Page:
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Palliative care can be used for more than just hospice

Dr. Manouchka Joseph, a pallative care specialist, visits a patient, Ginger Carol Watson, in her room at Phoebe Putney Memorial Hospital. Pallative care specialists are called in for cases in which pain relief or symptom management may be needed, and is most commonly used for hospice patients.

Dr. Manouchka Joseph, a pallative care specialist, visits a patient, Ginger Carol Watson, in her room at Phoebe Putney Memorial Hospital. Pallative care specialists are called in for cases in which pain relief or symptom management may be needed, and is most commonly used for hospice patients.

ALBANY — While it is something most commonly used for hospice patients, palliative care is something that can be brought in at any time.

That's something many patients don't learn until they have to use it.

Palliative care is a subspecialty that deals with patients with advanced or serious illness who may need symptom treatment or pain relief. In addition, physicians in this field also work closely with family members to ensure they understand the situation their loved one is in and involve them in the patient care process.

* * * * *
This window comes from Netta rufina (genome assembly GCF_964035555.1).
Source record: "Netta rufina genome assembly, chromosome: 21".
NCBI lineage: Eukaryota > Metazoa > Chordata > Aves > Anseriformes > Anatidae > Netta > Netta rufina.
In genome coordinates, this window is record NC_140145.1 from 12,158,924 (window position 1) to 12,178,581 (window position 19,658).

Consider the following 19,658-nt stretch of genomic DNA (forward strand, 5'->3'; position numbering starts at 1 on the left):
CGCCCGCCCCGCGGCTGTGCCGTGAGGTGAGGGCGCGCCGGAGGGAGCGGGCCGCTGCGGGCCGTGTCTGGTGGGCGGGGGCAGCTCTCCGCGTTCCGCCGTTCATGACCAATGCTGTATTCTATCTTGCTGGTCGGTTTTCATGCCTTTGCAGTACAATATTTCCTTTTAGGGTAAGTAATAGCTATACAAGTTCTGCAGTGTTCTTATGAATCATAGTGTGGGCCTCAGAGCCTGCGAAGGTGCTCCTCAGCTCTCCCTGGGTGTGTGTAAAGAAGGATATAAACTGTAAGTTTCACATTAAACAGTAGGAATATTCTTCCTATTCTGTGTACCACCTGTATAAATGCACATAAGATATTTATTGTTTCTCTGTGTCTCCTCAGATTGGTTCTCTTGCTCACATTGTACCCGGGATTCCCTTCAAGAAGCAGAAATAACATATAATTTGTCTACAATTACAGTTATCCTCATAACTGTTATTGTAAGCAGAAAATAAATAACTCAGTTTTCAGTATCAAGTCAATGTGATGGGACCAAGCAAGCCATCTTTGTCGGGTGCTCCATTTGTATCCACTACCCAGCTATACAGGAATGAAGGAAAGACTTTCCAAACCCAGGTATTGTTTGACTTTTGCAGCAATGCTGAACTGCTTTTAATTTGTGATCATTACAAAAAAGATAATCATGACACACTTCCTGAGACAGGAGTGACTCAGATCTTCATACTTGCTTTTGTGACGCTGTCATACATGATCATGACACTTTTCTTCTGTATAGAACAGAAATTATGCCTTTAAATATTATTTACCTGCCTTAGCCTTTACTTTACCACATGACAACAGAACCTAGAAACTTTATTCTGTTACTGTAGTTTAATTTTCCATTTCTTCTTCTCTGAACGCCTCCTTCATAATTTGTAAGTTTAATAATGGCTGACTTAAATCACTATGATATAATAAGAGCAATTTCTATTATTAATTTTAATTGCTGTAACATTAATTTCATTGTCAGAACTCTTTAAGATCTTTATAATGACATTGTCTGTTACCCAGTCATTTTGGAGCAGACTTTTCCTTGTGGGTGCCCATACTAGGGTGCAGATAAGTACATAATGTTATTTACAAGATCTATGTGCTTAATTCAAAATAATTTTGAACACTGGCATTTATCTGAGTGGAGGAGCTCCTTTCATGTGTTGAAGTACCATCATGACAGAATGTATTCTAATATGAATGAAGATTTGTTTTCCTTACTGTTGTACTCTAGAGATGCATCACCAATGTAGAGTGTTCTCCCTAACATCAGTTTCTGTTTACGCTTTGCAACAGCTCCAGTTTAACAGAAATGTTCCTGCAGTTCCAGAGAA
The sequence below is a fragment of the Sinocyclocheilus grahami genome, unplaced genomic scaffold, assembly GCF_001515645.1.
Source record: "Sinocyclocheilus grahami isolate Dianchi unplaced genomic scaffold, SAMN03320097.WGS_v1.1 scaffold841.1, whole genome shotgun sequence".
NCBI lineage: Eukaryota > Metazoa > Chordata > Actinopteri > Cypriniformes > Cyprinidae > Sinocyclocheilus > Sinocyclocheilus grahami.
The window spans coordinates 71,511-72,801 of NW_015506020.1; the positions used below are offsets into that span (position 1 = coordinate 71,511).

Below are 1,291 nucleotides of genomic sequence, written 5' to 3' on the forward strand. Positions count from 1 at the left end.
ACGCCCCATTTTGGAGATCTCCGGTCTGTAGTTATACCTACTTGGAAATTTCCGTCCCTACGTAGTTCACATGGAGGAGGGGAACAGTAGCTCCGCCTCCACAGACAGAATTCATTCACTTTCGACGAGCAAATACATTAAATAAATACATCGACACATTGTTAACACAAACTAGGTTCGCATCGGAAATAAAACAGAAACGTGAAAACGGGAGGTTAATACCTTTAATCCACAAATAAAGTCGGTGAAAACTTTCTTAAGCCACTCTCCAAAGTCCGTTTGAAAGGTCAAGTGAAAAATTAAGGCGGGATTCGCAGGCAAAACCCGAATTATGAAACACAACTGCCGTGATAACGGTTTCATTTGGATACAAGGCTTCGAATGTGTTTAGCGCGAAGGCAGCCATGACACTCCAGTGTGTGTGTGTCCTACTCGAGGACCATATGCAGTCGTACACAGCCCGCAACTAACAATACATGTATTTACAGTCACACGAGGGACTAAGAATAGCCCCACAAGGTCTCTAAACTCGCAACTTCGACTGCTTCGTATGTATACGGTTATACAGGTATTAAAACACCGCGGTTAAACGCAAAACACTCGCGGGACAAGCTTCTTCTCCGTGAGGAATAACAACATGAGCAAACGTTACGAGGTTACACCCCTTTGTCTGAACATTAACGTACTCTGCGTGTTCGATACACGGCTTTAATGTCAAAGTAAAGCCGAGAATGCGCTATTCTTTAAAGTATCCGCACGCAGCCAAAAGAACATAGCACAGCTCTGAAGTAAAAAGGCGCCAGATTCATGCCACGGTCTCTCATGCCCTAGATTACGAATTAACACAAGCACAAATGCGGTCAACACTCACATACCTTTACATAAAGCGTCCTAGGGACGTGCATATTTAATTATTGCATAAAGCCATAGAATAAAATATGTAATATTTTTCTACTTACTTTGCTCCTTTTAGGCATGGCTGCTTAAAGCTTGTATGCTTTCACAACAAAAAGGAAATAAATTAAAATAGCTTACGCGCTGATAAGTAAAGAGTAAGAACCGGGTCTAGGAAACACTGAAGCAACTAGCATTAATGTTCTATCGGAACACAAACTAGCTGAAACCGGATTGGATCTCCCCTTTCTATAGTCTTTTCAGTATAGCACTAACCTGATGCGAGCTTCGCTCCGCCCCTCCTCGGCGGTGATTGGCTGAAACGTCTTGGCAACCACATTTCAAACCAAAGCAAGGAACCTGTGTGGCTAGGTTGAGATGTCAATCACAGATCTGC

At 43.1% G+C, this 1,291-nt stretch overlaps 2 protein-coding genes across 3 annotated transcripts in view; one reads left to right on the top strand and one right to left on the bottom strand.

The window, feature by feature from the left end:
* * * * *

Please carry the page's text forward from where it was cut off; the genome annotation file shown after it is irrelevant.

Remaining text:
The ultimate result is a better quality of life.

"Initially, it was used to take care of those at end-of-life, but it has evolved to the point that palliative care can be used for ongoing treatment," said Dr. Manouchka Joseph, a palliative care specialist at Phoebe Putney Memorial Hospital. "We follow patients through it.

"At the end stage, we play a primary role in symptom control."

The process involves daily family meetings to update loved ones on a patient's status, specifically to discuss what progress has been made. Wishes of family members are also discussed, including family and patient values in terms of end-of-life care.

"We go over options as to whether to continue treatment or start comfort care," Joseph said.

Palliative care is a step that could occur at any time. However, since referrals generally come in late, it is primarily used for patients in hospice.

By that time, they are not expected to survive more than six months.

"Most people are afraid of the word 'hospice' because they think it comes a week or even a couple of days before death, but it can be used earlier," Joseph said.

"Palliative care can come in at any time. At the point in which treatment is not working, we focus on symptom management."

Social workers as well as spiritual care are also involved in the overall palliative care package, Joseph said.

"Our philosophy is on quality of life rather than quantity of life," she said. "When someone has a certain disease, most of the time, their quality of life is altered. We see patients as a whole. They feel better, and quality of life is improved.

"They live better because there is a decrease in anxiety and depression. In some cases, they live longer."

The spiritual care aspect on its own provides a holistic approach to palliative treatment.

"When you are doing end-of-life care, you can't (go without) spiritual care," Joseph said.